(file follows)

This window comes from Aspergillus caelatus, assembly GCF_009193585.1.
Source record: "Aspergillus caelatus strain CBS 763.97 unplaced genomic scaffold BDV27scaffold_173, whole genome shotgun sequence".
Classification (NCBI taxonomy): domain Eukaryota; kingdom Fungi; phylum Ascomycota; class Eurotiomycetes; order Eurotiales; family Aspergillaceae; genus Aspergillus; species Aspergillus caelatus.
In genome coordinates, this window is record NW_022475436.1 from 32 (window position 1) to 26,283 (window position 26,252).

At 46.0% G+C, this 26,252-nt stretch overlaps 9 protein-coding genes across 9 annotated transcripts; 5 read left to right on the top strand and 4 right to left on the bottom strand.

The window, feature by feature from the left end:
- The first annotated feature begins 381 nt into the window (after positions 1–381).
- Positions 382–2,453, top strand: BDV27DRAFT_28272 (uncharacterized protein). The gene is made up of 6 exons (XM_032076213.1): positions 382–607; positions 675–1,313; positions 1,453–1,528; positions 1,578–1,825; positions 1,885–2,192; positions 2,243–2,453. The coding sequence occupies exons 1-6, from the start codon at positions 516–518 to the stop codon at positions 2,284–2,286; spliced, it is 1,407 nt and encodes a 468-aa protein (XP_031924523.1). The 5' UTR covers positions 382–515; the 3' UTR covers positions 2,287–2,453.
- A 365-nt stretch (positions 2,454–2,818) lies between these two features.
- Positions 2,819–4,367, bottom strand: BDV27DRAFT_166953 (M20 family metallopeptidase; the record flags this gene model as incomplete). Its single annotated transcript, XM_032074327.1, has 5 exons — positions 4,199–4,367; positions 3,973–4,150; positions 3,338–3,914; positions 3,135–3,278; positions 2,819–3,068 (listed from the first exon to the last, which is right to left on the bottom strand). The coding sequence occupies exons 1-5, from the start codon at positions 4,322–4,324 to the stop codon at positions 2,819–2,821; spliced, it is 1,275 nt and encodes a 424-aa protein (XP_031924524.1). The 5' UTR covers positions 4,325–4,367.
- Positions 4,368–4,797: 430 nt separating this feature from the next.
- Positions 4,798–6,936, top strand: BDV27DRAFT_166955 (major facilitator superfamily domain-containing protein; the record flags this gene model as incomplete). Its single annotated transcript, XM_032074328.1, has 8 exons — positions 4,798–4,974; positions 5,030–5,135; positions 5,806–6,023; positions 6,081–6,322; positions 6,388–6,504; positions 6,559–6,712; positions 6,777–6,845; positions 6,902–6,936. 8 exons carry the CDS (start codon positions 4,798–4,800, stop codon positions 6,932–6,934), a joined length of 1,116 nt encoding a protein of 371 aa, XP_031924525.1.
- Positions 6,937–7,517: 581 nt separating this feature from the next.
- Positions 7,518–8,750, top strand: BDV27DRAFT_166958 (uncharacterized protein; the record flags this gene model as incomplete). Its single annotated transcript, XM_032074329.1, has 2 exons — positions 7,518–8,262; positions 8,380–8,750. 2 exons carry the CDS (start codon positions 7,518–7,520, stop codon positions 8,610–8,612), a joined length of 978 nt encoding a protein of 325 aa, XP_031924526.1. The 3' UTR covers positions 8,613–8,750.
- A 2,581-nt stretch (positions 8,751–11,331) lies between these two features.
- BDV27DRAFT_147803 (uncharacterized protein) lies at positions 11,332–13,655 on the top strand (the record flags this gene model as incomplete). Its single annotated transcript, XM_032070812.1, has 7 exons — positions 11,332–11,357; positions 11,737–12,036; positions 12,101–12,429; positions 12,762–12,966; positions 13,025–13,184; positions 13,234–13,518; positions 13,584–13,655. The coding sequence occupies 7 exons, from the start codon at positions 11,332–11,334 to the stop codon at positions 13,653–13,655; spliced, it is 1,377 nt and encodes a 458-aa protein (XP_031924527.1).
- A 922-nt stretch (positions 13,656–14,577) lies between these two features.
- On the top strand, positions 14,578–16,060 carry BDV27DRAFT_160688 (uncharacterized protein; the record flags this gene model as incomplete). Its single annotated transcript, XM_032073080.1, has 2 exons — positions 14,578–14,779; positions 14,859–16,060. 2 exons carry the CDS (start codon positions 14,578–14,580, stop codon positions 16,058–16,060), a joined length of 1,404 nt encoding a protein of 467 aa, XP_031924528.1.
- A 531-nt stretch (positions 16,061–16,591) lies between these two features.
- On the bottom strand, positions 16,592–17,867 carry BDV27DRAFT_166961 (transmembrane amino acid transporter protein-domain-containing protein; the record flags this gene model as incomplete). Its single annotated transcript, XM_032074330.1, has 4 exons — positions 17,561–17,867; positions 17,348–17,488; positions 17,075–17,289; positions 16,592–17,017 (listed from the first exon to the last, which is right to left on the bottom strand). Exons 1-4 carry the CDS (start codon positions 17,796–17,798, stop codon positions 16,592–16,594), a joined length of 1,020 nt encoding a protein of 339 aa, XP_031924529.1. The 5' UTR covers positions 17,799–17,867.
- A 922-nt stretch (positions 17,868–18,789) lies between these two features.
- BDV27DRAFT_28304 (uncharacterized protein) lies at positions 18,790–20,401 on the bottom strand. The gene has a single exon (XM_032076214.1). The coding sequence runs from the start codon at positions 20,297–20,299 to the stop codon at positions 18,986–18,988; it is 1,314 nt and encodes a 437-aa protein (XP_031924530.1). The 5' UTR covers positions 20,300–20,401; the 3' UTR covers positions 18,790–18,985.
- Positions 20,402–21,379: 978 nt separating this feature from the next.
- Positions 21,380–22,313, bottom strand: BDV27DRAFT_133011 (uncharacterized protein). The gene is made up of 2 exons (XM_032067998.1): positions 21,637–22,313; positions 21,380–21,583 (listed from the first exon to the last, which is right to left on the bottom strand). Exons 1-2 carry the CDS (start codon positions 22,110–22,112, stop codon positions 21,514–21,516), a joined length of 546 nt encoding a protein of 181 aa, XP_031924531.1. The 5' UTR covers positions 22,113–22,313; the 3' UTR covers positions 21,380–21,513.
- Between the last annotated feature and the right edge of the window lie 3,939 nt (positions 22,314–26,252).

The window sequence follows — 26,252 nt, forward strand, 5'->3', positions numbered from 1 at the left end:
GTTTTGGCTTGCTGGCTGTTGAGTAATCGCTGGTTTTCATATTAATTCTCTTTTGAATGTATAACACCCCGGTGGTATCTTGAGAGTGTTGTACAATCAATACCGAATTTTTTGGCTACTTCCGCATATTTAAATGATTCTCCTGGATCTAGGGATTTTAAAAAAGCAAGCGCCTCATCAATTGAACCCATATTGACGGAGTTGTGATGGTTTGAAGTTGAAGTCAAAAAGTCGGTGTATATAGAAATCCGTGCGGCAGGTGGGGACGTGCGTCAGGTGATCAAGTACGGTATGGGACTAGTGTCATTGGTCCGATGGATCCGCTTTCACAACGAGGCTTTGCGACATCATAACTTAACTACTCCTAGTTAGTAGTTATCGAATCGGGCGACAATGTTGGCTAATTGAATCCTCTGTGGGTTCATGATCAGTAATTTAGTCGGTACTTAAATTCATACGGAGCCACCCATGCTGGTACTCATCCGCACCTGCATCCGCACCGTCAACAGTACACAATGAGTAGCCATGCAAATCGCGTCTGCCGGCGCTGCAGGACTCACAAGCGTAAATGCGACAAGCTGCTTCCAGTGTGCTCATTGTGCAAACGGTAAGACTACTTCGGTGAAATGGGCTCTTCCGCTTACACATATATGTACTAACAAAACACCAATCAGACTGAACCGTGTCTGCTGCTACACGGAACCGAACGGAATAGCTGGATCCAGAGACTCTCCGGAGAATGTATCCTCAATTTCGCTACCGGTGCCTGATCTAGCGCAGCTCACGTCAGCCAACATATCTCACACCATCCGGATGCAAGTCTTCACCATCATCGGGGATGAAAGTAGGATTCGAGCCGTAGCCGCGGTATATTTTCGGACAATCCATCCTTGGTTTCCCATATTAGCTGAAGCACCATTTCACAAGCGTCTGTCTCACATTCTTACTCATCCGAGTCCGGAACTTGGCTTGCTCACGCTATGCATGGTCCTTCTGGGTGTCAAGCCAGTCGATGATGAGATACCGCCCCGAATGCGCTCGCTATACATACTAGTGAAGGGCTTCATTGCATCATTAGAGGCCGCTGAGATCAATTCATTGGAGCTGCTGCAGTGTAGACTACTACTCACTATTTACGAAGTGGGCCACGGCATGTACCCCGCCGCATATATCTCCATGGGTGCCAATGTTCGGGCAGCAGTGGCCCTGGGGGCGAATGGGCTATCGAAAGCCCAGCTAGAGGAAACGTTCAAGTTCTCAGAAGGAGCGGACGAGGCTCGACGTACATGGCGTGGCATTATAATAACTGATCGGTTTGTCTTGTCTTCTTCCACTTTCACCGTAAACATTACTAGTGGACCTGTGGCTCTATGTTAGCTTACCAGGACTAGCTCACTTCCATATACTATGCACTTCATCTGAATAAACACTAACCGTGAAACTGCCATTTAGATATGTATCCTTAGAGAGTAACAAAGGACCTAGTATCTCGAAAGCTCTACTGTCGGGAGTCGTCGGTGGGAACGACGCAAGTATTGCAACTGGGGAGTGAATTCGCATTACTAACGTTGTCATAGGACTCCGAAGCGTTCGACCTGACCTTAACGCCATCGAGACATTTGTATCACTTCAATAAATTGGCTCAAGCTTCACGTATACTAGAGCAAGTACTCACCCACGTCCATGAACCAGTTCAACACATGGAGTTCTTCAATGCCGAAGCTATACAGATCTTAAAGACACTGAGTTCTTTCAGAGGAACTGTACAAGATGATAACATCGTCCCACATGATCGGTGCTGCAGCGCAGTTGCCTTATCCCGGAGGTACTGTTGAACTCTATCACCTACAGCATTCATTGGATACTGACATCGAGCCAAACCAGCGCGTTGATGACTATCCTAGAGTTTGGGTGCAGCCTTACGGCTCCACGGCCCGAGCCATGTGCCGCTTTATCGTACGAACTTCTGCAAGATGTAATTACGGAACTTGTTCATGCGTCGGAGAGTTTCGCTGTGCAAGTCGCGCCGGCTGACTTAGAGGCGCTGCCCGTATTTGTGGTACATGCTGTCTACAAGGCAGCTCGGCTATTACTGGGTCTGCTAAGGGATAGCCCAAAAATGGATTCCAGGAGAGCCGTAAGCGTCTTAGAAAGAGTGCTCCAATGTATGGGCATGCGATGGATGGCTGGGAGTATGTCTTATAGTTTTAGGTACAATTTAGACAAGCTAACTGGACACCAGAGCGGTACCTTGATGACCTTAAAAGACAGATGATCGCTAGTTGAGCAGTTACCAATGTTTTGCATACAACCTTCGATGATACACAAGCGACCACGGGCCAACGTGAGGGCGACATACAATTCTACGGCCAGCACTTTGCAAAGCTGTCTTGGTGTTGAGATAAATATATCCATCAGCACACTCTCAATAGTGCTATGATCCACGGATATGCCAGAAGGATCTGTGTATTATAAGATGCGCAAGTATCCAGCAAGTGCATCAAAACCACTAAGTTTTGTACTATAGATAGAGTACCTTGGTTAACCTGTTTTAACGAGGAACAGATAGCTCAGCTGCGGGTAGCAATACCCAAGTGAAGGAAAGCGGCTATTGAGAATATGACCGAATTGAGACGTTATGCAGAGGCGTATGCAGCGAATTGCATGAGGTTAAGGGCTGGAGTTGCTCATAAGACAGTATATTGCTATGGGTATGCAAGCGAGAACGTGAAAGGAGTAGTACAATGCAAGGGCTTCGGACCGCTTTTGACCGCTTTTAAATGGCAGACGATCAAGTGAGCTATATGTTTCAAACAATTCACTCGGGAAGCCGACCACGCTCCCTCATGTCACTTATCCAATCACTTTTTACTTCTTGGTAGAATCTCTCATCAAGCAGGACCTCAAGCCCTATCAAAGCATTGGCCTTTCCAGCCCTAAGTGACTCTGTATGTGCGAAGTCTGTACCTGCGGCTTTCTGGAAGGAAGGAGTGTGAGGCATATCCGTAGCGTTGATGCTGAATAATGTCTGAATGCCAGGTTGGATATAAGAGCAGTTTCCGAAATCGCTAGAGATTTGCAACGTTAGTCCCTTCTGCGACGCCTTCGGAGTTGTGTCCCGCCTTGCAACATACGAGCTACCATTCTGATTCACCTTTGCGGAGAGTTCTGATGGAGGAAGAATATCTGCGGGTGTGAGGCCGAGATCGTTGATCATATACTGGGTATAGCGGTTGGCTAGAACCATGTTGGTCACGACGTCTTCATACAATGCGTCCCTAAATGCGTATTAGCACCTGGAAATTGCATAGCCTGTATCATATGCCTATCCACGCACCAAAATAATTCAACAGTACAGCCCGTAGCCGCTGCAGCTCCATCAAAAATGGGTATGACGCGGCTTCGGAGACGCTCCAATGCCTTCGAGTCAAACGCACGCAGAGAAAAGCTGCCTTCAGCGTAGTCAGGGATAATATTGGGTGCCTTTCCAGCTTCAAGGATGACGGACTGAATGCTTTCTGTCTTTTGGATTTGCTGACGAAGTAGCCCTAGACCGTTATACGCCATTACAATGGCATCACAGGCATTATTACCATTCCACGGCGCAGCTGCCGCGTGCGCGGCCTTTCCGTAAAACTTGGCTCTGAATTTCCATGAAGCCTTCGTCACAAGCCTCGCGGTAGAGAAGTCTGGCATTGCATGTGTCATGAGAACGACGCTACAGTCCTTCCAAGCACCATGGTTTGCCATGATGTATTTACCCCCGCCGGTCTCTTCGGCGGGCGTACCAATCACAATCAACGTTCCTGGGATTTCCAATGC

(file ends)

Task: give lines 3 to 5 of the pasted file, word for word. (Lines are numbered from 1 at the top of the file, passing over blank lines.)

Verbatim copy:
Classification (NCBI taxonomy): domain Eukaryota; kingdom Fungi; phylum Ascomycota; class Eurotiomycetes; order Eurotiales; family Aspergillaceae; genus Aspergillus; species Aspergillus caelatus.
In genome coordinates, this window is record NW_022475436.1 from 32 (window position 1) to 26,283 (window position 26,252).

At 46.0% G+C, this 26,252-nt stretch overlaps 9 protein-coding genes across 9 annotated transcripts; 5 read left to right on the top strand and 4 right to left on the bottom strand.